The Human Thermostat

by Joseph Cornell (1903–1972)
Mixed media on board
11⅝ x 8½ inches
On verso: Joseph Cornell


Provenance Estate of the artist C & M Arts, New York, New York, 2002 Private collection, New York, New York Sale, Sotheby’s, New York, New York, November 15, 2007, lot 127 Hollis Taggart Galleries, New York, New York Private collection, New York, New York

Exhibited C & M Arts, New York, New York, Joseph Cornell: Collages, July 19–September 13, 2002

Note: In his collage work, Cornell made use of popular magazines, photographs, and other clippings. This collage most likely derives from a Kodachrome (color film of the era) image in National Geographic. Since the magazine would bleed images to the paper’s edge, Cornell may have easily borrowed this image without cropping it to fit it on the board. The cutout of the nude figure is probably from Gent Magazine, a men’s periodical from the early 1960s. The typed collage on the reverse was clipped from an article written by T. H. Benzinger in Scientific American (January 1, 1961). The text reads, “THE HUMAN THERMOSTAT. A newly discovered sensory organ in the brain precisely measures the body temperature and trips the heat-dissipating mechanisms that maintain the temperature within a fraction of one degree.”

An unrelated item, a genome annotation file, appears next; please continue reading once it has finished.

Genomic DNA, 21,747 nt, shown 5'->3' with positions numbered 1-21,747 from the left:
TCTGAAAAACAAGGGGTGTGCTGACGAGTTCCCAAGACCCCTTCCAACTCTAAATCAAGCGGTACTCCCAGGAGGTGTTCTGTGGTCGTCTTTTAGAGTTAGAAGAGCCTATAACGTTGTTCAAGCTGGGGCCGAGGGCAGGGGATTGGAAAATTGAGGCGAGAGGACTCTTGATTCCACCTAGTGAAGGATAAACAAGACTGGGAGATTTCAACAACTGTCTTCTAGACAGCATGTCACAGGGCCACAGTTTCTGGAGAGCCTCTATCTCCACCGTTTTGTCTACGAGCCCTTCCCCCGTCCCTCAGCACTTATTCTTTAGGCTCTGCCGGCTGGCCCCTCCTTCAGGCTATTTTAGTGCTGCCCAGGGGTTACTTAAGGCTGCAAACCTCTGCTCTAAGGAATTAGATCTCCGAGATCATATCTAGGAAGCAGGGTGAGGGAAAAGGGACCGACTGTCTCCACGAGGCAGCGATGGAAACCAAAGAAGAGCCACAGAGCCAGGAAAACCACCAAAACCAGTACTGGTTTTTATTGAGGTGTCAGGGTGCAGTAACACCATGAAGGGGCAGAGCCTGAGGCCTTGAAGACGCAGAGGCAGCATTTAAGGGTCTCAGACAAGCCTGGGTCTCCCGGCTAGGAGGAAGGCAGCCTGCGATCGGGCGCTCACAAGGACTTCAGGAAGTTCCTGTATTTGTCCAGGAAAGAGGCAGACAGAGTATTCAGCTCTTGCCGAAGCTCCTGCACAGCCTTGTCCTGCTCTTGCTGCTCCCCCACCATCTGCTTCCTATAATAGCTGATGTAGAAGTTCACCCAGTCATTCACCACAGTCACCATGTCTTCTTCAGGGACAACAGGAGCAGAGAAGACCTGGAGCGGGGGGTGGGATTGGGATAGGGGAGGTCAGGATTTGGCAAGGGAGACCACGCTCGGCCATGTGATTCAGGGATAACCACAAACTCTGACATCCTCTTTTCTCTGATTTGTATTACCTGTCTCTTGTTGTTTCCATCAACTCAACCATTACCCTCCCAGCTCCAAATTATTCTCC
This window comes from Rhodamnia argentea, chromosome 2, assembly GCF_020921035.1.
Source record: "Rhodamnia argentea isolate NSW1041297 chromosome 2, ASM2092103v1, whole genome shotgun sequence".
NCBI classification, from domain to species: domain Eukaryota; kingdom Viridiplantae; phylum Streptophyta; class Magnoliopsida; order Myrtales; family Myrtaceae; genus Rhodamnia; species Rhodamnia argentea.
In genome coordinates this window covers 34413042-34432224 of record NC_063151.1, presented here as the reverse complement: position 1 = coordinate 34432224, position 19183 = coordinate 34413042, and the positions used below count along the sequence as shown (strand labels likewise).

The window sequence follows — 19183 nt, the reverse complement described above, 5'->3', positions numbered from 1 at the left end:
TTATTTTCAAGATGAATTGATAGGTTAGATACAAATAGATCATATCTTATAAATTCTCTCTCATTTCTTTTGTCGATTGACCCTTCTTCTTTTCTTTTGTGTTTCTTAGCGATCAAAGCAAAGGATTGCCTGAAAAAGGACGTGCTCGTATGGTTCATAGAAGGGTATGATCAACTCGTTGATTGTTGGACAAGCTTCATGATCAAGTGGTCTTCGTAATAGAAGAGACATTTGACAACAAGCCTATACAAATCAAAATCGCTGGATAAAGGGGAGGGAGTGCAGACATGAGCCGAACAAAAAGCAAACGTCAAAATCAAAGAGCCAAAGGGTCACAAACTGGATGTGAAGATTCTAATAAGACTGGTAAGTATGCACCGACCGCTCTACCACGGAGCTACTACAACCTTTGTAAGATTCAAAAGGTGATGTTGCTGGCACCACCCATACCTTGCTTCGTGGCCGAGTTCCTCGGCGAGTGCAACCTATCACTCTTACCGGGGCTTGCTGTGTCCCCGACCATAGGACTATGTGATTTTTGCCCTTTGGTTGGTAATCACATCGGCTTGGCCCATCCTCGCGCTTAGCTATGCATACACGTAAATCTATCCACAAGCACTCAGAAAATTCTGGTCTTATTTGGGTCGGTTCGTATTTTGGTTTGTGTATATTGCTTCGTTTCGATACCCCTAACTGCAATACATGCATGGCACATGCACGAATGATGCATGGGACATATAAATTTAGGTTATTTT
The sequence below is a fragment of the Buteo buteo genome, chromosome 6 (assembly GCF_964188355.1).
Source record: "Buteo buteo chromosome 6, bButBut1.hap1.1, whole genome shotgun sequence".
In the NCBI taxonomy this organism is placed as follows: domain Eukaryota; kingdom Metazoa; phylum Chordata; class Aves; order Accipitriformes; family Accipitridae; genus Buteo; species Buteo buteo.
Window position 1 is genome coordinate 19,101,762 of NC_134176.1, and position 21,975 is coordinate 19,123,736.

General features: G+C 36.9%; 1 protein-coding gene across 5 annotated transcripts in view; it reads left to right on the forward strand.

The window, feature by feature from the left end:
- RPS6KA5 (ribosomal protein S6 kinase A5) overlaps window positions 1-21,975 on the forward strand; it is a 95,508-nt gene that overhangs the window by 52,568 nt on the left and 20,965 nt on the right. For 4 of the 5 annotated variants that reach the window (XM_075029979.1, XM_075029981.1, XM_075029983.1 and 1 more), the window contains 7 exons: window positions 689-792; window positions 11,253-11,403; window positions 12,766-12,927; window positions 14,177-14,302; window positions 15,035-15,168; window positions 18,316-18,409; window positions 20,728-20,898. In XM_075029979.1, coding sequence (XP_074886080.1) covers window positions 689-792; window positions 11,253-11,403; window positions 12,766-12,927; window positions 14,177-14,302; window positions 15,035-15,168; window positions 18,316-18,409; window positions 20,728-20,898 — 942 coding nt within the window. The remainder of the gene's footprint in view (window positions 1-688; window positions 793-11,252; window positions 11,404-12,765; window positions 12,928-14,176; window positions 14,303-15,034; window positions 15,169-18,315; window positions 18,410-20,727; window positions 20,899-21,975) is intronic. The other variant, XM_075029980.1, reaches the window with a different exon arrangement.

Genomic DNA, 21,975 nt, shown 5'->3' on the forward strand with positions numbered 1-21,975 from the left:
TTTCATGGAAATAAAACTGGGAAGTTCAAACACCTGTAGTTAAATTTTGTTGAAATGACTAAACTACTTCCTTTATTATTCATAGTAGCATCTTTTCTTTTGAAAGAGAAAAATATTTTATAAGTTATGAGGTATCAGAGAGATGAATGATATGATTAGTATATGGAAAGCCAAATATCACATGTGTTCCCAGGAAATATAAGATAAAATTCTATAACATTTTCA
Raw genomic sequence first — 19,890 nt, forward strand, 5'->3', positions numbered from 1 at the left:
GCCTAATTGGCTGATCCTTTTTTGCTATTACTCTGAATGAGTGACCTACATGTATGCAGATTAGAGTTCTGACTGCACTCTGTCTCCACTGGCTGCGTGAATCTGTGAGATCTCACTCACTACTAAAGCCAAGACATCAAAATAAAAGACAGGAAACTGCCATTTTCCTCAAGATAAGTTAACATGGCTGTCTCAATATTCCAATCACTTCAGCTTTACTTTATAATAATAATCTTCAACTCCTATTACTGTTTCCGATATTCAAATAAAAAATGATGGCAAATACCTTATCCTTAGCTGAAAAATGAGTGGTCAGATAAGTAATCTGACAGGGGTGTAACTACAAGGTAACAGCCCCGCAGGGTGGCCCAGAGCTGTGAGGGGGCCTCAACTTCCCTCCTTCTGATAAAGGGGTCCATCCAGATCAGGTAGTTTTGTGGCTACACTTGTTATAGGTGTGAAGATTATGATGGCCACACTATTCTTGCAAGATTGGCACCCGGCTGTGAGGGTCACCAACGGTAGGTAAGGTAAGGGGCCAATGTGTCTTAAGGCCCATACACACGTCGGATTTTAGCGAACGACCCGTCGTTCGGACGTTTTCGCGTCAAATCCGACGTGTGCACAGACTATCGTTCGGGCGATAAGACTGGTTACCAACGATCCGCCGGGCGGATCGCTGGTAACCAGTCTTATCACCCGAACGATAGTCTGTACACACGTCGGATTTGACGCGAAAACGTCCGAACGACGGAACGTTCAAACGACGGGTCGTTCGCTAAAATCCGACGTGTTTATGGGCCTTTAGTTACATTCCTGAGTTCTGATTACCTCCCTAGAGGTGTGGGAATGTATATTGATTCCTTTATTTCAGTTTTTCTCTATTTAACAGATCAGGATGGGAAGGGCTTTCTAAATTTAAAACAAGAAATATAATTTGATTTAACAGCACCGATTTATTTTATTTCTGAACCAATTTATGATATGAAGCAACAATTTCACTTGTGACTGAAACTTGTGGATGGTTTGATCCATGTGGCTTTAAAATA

Artist Biography

Joseph Cornell was an innovative artist, known for his inventive collages, experimental films, and shadow box constructions containing found objects and discarded materials. As an artist, Cornell was largely self-taught. Born in Nyack, New York, he worked as a textile salesman for nearly a decade. After moving to Flushing, New York in 1929, Cornell began creating collages, using photographs, clippings from magazines, and other images from popular culture. He was an avid collector and searched through local stores, book shops, and antique fairs for objects and memorabilia. By the mid-1930s, Cornell had begun creating his signature shadow boxes. These works,

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